Working in the shop at the Auckland Bee Club

I went along to Auckland bee club today, and spent most of the time helping Sue in the shop. It was a very busy day and I enjoyed meeting and talking to everyone that came in.

I managed to sneak out during the talks. The topics today were:-

  • Harvesting honey
  • Tips on entering the honey show.
  • Drone layers / AFB / Tutin checks.

Thanks to Donna for bringing in the old Green party election signs, we can recycle these as meshboard inspection trays or roof insulators for the bees. If only the Green party can also get neonicotinoid pesticides banned this term, all we be good with the world.

I also purchased some rope and food grade oil to make up some oily rope for one hive. The bees walk on the rope and get some of the oil on them. This is meant to make the bees groom themselves more and remove the varroa mites. Susie at the bee club is also going to give it a go.

We first heard about this at the last NBA conference last year from a talk by Anne Hulme. We will report back our findings.

Here is the recipe for the oily rope idea. I’m sure Anne Hulme wouldn’t mind it being published here. We had no way of getting in touch, if she is reading this then please get in touch.

Cords using Food Grade Mineral Oil (FGMO), Honey and Wax Recipe for 10 hives

250 grams FGMO and 125 grams Wax melted together first,

Then add 125 grams Honey stirred in on a low heat.

Drop in the cords and stir to cover well. Lift out with tongs and lay in an ice cream container. Pour any excess mixture back into the wok / frypan.

Use one metre of cord cut into a convenient size, to each brood box.

Lay the cords over the tops of the brood frames.

Replace monthly or before they get propolised. (Anne does it fortnightly in the honey season)

Cook the used cords again for next time. Can be used again and again for years.

Anne said that this did reduce the mites in her hives. So we are keen to give it a go, as it can be used with honey Supers on. And doesn’t add any pesticides to the hive :D.

Here are some photos from the day:-

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About Gary Fawcett

Gary enjoys designing new kiwimana products which we sell through our on-line shop. He is passionate about saving the Bees and encouraging urban beekeeping. Gary loves to write about issues that affect the Bees and our environment. He is also into tramping/walking in the beautiful New Zealand bush.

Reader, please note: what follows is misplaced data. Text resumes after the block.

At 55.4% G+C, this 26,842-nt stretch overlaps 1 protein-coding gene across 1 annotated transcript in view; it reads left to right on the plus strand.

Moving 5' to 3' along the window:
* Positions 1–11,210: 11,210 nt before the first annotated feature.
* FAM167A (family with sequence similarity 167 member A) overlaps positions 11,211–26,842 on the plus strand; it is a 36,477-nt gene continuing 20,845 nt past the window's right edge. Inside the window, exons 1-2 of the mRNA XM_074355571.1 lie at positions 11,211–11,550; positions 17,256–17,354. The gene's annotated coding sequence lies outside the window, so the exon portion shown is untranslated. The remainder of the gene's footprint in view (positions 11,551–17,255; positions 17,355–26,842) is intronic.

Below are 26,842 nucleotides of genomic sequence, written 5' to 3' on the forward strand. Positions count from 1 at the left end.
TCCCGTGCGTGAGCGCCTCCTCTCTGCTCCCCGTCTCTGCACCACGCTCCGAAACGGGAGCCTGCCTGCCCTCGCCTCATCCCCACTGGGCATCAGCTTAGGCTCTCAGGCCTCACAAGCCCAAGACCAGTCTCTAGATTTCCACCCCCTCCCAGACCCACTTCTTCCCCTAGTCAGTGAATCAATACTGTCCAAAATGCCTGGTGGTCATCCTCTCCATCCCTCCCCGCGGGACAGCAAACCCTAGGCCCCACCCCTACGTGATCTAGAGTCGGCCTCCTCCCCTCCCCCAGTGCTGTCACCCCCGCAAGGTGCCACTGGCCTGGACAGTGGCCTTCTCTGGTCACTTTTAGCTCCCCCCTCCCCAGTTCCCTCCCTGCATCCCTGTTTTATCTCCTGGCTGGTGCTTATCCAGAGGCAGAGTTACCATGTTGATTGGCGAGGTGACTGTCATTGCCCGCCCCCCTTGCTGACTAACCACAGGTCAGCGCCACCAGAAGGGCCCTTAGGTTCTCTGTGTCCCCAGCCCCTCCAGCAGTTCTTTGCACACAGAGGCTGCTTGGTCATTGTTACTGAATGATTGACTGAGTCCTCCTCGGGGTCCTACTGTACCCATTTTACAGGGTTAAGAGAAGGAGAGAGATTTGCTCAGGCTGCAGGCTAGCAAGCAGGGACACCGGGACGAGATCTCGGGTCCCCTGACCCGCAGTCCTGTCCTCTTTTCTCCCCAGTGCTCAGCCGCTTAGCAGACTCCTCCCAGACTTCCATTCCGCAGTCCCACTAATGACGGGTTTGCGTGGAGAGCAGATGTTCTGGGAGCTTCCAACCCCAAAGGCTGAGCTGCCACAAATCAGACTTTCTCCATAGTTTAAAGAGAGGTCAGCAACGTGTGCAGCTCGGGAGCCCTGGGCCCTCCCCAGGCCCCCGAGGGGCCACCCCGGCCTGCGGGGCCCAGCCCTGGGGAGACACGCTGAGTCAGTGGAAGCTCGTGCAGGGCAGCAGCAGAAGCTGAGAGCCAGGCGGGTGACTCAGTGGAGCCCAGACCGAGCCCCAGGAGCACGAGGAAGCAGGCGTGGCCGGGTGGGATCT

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9 Responses to Working in the shop at the Auckland Bee Club

  1. Wendy Pettersen says:

    Hi Gary,
    Update from Wendy
    I treated the hives with icing sugar- sprinkled each frame. I got a large mite fall over 30 per hive. I noticed that the mites were still crawling in the sugar so washed them off with very hot water to do them in. Three days later I put the mineral oil cords in top of the supers. I also removed drone cells. The mite fall is 5 in 24 hours.

    I will repeat the sugar once a week but if it does not improve drastically in two more weeks I will treat with Apivar.

    Most the bees look good and I have only seen 2 deformed undersized bees.

    Thanks for the mineral oil recipe. Where do you buy mineral oil?

    Regards
    Wendy

    • Gary says:

      Hi Wendy, great stuff on the count.

      I got the oil from the bee club, but I’m sure you could get it other places?

      Does anyone know of another place to buy fgmo?

      See ya…Gary

  2. Gina says:

    Basically doing the rope, oil and wax idea you are making a balm. Why not add in some thyme essential oil or other oils that are used to deter mites and this to can rub off onto the bees.

  3. Gina says:

    The pharmacy carries it but its called something else. Darn I cant remember right now.

  4. Wendy Pettersen says:

    Hi Gary,
    My mite count continued to climb so I have treated with Thymovar ( very expensive help) Now the mite fall is astronomical 10 per hour (150 in a 15 hr count) I am just watching and counting the mites.

    Wendy

  5. Doug Harris says:

    the food grade mineral is very dangerous to bees and humans

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